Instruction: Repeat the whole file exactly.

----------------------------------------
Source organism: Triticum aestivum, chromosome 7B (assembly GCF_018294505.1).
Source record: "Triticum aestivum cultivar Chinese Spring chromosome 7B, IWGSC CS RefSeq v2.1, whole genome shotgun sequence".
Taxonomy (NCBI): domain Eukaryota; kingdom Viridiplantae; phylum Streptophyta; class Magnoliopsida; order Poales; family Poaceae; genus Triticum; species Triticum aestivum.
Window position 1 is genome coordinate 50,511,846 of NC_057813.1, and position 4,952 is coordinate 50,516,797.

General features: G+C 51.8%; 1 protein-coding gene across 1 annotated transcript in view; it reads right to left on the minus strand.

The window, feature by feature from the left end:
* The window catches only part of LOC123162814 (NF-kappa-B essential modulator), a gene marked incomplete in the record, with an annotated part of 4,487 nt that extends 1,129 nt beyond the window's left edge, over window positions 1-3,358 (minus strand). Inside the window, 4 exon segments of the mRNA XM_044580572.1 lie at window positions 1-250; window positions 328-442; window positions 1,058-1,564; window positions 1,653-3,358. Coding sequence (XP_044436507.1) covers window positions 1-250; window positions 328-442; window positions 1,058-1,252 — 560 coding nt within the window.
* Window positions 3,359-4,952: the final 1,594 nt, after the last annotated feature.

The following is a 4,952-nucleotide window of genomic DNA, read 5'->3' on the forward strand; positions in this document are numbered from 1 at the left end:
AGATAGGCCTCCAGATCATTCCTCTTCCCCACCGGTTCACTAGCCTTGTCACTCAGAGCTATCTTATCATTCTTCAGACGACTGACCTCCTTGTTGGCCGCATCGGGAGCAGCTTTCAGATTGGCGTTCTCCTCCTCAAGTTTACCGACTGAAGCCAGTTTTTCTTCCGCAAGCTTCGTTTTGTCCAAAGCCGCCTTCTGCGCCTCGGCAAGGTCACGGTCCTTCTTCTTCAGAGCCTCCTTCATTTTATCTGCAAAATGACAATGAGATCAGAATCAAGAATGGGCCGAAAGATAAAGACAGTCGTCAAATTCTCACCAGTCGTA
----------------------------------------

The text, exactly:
Source organism: Triticum aestivum, chromosome 7B (assembly GCF_018294505.1).
Source record: "Triticum aestivum cultivar Chinese Spring chromosome 7B, IWGSC CS RefSeq v2.1, whole genome shotgun sequence".
Taxonomy (NCBI): domain Eukaryota; kingdom Viridiplantae; phylum Streptophyta; class Magnoliopsida; order Poales; family Poaceae; genus Triticum; species Triticum aestivum.
Window position 1 is genome coordinate 50,511,846 of NC_057813.1, and position 4,952 is coordinate 50,516,797.

General features: G+C 51.8%; 1 protein-coding gene across 1 annotated transcript in view; it reads right to left on the minus strand.

The window, feature by feature from the left end:
* The window catches only part of LOC123162814 (NF-kappa-B essential modulator), a gene marked incomplete in the record, with an annotated part of 4,487 nt that extends 1,129 nt beyond the window's left edge, over window positions 1-3,358 (minus strand). Inside the window, 4 exon segments of the mRNA XM_044580572.1 lie at window positions 1-250; window positions 328-442; window positions 1,058-1,564; window positions 1,653-3,358. Coding sequence (XP_044436507.1) covers window positions 1-250; window positions 328-442; window positions 1,058-1,252 — 560 coding nt within the window.
* Window positions 3,359-4,952: the final 1,594 nt, after the last annotated feature.

The following is a 4,952-nucleotide window of genomic DNA, read 5'->3' on the forward strand; positions in this document are numbered from 1 at the left end:
AGATAGGCCTCCAGATCATTCCTCTTCCCCACCGGTTCACTAGCCTTGTCACTCAGAGCTATCTTATCATTCTTCAGACGACTGACCTCCTTGTTGGCCGCATCGGGAGCAGCTTTCAGATTGGCGTTCTCCTCCTCAAGTTTACCGACTGAAGCCAGTTTTTCTTCCGCAAGCTTCGTTTTGTCCAAAGCCGCCTTCTGCGCCTCGGCAAGGTCACGGTCCTTCTTCTTCAGAGCCTCCTTCATTTTATCTGCAAAATGACAATGAGATCAGAATCAAGAATGGGCCGAAAGATAAAGACAGTCGTCAAATTCTCACCAGTCGTA